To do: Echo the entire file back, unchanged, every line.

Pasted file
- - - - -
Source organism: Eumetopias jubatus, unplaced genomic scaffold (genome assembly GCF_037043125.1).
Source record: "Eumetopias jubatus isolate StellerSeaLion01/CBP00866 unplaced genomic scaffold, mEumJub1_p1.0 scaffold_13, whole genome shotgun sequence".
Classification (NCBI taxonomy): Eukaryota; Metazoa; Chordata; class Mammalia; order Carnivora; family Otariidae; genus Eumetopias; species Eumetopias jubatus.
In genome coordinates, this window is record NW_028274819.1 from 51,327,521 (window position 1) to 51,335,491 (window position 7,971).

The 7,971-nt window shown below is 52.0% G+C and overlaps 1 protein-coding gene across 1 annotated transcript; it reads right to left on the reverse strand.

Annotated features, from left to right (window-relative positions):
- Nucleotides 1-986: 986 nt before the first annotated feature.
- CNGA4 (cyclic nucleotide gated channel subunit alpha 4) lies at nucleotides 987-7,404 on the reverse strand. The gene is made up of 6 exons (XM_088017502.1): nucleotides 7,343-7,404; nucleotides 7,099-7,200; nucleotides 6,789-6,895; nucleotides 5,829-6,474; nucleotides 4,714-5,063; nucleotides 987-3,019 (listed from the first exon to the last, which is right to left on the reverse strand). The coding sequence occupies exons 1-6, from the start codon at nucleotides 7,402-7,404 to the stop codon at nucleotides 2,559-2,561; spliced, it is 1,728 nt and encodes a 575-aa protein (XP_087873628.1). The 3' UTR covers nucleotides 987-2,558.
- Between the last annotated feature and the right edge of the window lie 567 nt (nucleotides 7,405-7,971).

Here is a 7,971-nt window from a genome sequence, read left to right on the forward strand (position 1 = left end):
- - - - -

Source organism: Eumetopias jubatus, unplaced genomic scaffold (genome assembly GCF_037043125.1).
Source record: "Eumetopias jubatus isolate StellerSeaLion01/CBP00866 unplaced genomic scaffold, mEumJub1_p1.0 scaffold_13, whole genome shotgun sequence".
Classification (NCBI taxonomy): Eukaryota; Metazoa; Chordata; class Mammalia; order Carnivora; family Otariidae; genus Eumetopias; species Eumetopias jubatus.
In genome coordinates, this window is record NW_028274819.1 from 51,327,521 (window position 1) to 51,335,491 (window position 7,971).

The 7,971-nt window shown below is 52.0% G+C and overlaps 1 protein-coding gene across 1 annotated transcript; it reads right to left on the reverse strand.

Annotated features, from left to right (window-relative positions):
- Nucleotides 1-986: 986 nt before the first annotated feature.
- CNGA4 (cyclic nucleotide gated channel subunit alpha 4) lies at nucleotides 987-7,404 on the reverse strand. The gene is made up of 6 exons (XM_088017502.1): nucleotides 7,343-7,404; nucleotides 7,099-7,200; nucleotides 6,789-6,895; nucleotides 5,829-6,474; nucleotides 4,714-5,063; nucleotides 987-3,019 (listed from the first exon to the last, which is right to left on the reverse strand). The coding sequence occupies exons 1-6, from the start codon at nucleotides 7,402-7,404 to the stop codon at nucleotides 2,559-2,561; spliced, it is 1,728 nt and encodes a 575-aa protein (XP_087873628.1). The 3' UTR covers nucleotides 987-2,558.
- Between the last annotated feature and the right edge of the window lie 567 nt (nucleotides 7,405-7,971).

Here is a 7,971-nt window from a genome sequence, read left to right on the forward strand (position 1 = left end):